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Grace Thorpe Protected Native Lands

Graphic featuring photo of Grace Thorpe with a Nuclear Free Zone sign and an illustration of Thorpe speaking with a community member.

By Sara E. Cohen of Because of Her Story 

Veteran and Native Rights activist Grace Thorpe (Sac and Fox) led a life of service. During World War II, Thorpe joined the Women’s Army Corps and was awarded the Bronze Star for her service in the Battle of New Guinea. After the war ended, Thorpe remained in Japan as chief of the Recruitment Section, Department of Army Civilians, at the General MacArthur Headquarters.  

Sepia headshot of Grace Thorpe in her military uniform.
Grace Thorpe in the Women’s Army Corps, 1943. National Museum of the American Indian.

In the late 1960s Thorpe moved to Arizona and became involved in Native American activism. She worked as the economic development conference coordinator for the National Congress of American Indians.  

At the end of the decade, Thorpe joined Native American activists occupying Alcatraz Island and managed their publicity for three months. Alcatraz is a small island in the San Francisco Bay that was converted into a federal prison that held many Native Americans. In 1969, a group of college students claimed the island and hoped to use the land for new buildings. They advocated for building a Native American university, cultural center, and museum. After 19 months, the government forced the activists to leave. Their occupation raised public awareness and political action for Native American issues.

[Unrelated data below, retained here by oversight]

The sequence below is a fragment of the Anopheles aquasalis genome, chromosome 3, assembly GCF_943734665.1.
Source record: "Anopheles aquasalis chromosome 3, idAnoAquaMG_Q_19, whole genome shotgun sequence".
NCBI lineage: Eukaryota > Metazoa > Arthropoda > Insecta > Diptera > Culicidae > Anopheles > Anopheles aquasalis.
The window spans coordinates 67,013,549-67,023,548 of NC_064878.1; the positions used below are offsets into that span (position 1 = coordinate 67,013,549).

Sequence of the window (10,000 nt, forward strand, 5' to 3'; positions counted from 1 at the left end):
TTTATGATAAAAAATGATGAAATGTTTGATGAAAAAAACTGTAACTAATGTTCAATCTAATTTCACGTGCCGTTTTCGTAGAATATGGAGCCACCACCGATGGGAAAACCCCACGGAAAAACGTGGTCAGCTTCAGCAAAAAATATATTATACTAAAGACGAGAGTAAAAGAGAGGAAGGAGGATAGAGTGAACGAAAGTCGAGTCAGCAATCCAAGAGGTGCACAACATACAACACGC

Gerald Ford shakes hands with Grace Thorpe in a crowded room. Thorpe is smiling.
Grace Thorpe at the White House with President Gerald Ford, 1976. National Museum of the American Indian.

Thorpe then turned to public policy, serving in many roles. She worked as a legislative assistant with the Senate Select Committee on Indian Affairs and as a task force program and planning analyst for the American Indian Policy Review Commission.  

Black and white photo of Grace Thorpe holding a woven basket in a room with two canes and several other woven baskets.
Grace Thorpe weaving at home in Oklahoma, around 1987. National Museum of the American Indian.

Returning home to Oklahoma in 1983, Thorpe reserved as a tribal judge and the Sac and Fox health commissioner. She organized her community to oppose storing dangerous nuclear waste on their land. Other tribes invited her to help their own anti-nuclear protests. She continued to advocate in leadership roles in the National Environmental Coalition of Native Americans and the Native American Affairs Council of Greenpeace. 

Watch the video in Spanish. See the full video series about women through history who fought for change.

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Sara E. Cohen is the digital audiences and content coordinator for Because of Her Story, the Smithsonian American Women's History Initiative. She shares lesser-known histories of women through this website, the Because of Her Story newsletter, and Smithsonian social media.

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